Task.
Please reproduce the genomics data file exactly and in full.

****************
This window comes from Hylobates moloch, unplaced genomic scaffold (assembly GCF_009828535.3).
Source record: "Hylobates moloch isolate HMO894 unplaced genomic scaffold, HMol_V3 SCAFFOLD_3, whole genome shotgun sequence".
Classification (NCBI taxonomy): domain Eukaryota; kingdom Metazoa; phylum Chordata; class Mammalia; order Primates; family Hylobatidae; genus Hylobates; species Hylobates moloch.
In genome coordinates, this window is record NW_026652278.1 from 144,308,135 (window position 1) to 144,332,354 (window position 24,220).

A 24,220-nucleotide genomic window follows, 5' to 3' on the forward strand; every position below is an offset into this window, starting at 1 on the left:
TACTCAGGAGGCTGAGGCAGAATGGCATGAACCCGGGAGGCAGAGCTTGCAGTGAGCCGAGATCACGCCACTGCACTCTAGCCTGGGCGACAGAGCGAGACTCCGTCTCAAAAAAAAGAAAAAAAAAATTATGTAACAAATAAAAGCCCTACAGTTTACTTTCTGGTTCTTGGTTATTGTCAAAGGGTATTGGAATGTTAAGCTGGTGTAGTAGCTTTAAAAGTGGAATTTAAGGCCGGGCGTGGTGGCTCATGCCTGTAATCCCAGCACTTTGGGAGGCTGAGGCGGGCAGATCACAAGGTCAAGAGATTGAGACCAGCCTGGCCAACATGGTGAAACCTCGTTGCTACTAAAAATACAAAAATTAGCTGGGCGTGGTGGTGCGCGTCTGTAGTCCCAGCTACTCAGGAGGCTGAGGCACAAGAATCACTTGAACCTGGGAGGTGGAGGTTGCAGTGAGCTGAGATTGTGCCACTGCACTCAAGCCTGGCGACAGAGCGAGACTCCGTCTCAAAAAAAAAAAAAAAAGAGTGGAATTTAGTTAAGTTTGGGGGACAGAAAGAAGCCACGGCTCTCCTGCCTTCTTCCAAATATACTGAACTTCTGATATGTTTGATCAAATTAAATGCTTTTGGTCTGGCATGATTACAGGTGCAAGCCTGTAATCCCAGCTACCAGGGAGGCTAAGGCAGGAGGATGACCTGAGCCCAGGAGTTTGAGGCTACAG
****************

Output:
This window comes from Hylobates moloch, unplaced genomic scaffold (assembly GCF_009828535.3).
Source record: "Hylobates moloch isolate HMO894 unplaced genomic scaffold, HMol_V3 SCAFFOLD_3, whole genome shotgun sequence".
Classification (NCBI taxonomy): domain Eukaryota; kingdom Metazoa; phylum Chordata; class Mammalia; order Primates; family Hylobatidae; genus Hylobates; species Hylobates moloch.
In genome coordinates, this window is record NW_026652278.1 from 144,308,135 (window position 1) to 144,332,354 (window position 24,220).

A 24,220-nucleotide genomic window follows, 5' to 3' on the forward strand; every position below is an offset into this window, starting at 1 on the left:
TACTCAGGAGGCTGAGGCAGAATGGCATGAACCCGGGAGGCAGAGCTTGCAGTGAGCCGAGATCACGCCACTGCACTCTAGCCTGGGCGACAGAGCGAGACTCCGTCTCAAAAAAAAGAAAAAAAAAATTATGTAACAAATAAAAGCCCTACAGTTTACTTTCTGGTTCTTGGTTATTGTCAAAGGGTATTGGAATGTTAAGCTGGTGTAGTAGCTTTAAAAGTGGAATTTAAGGCCGGGCGTGGTGGCTCATGCCTGTAATCCCAGCACTTTGGGAGGCTGAGGCGGGCAGATCACAAGGTCAAGAGATTGAGACCAGCCTGGCCAACATGGTGAAACCTCGTTGCTACTAAAAATACAAAAATTAGCTGGGCGTGGTGGTGCGCGTCTGTAGTCCCAGCTACTCAGGAGGCTGAGGCACAAGAATCACTTGAACCTGGGAGGTGGAGGTTGCAGTGAGCTGAGATTGTGCCACTGCACTCAAGCCTGGCGACAGAGCGAGACTCCGTCTCAAAAAAAAAAAAAAAAGAGTGGAATTTAGTTAAGTTTGGGGGACAGAAAGAAGCCACGGCTCTCCTGCCTTCTTCCAAATATACTGAACTTCTGATATGTTTGATCAAATTAAATGCTTTTGGTCTGGCATGATTACAGGTGCAAGCCTGTAATCCCAGCTACCAGGGAGGCTAAGGCAGGAGGATGACCTGAGCCCAGGAGTTTGAGGCTACAG